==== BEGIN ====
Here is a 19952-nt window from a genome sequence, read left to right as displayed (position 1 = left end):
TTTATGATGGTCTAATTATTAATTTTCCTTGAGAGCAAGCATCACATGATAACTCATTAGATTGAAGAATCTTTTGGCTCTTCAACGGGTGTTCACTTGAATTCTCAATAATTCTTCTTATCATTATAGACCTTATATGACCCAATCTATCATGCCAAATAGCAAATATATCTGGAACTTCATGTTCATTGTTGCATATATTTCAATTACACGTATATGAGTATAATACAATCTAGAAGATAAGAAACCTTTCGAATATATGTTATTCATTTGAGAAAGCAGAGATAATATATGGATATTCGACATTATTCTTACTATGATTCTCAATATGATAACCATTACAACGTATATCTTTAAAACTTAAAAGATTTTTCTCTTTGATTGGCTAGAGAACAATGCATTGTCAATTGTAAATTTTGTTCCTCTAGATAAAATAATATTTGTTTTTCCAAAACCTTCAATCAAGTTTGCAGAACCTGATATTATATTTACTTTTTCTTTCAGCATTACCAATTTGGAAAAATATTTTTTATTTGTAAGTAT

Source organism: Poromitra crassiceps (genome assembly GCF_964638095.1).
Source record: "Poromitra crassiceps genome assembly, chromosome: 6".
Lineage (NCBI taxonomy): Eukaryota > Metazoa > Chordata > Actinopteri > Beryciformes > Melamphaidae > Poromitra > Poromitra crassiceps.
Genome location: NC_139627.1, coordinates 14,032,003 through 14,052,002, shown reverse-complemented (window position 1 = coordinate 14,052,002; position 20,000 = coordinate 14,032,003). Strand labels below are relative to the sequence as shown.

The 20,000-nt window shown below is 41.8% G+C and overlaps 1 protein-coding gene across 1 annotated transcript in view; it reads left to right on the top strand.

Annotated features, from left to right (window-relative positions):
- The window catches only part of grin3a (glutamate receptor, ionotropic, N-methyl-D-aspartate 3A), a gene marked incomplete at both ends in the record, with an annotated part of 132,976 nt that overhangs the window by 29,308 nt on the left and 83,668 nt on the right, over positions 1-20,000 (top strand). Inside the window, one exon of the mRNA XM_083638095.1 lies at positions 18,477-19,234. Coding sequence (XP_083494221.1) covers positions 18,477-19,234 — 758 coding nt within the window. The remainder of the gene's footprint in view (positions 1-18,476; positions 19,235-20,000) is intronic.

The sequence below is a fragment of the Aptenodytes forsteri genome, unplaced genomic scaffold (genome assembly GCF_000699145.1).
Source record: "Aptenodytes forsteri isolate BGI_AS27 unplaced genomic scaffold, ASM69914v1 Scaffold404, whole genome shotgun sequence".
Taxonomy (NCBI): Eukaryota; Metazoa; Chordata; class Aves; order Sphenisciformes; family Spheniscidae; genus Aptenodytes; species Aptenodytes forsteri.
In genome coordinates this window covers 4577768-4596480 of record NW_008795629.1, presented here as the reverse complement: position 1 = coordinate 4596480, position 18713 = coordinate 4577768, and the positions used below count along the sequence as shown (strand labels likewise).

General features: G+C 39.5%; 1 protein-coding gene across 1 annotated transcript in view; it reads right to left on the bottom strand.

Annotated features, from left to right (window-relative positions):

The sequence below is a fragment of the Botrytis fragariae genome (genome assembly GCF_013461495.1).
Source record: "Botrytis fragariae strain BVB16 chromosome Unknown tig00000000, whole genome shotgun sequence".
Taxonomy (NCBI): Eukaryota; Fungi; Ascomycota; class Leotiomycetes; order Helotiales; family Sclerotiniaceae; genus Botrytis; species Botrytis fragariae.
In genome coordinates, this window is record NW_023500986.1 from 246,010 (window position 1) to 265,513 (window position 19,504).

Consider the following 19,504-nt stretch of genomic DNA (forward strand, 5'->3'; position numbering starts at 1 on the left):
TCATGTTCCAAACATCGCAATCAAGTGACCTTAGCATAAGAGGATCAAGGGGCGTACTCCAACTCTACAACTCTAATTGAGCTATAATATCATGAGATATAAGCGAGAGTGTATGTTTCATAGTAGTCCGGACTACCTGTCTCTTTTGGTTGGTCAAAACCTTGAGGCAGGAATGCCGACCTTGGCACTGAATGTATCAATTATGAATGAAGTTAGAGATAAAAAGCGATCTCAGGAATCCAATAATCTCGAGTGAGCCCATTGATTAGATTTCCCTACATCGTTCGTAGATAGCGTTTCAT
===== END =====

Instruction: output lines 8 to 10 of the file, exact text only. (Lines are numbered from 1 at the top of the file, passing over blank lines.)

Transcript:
Annotated features, from left to right (window-relative positions):
- The window catches only part of grin3a (glutamate receptor, ionotropic, N-methyl-D-aspartate 3A), a gene marked incomplete at both ends in the record, with an annotated part of 132,976 nt that overhangs the window by 29,308 nt on the left and 83,668 nt on the right, over positions 1-20,000 (top strand). Inside the window, one exon of the mRNA XM_083638095.1 lies at positions 18,477-19,234. Coding sequence (XP_083494221.1) covers positions 18,477-19,234 — 758 coding nt within the window. The remainder of the gene's footprint in view (positions 1-18,476; positions 19,235-20,000) is intronic.

The sequence below is a fragment of the Aptenodytes forsteri genome, unplaced genomic scaffold (genome assembly GCF_000699145.1).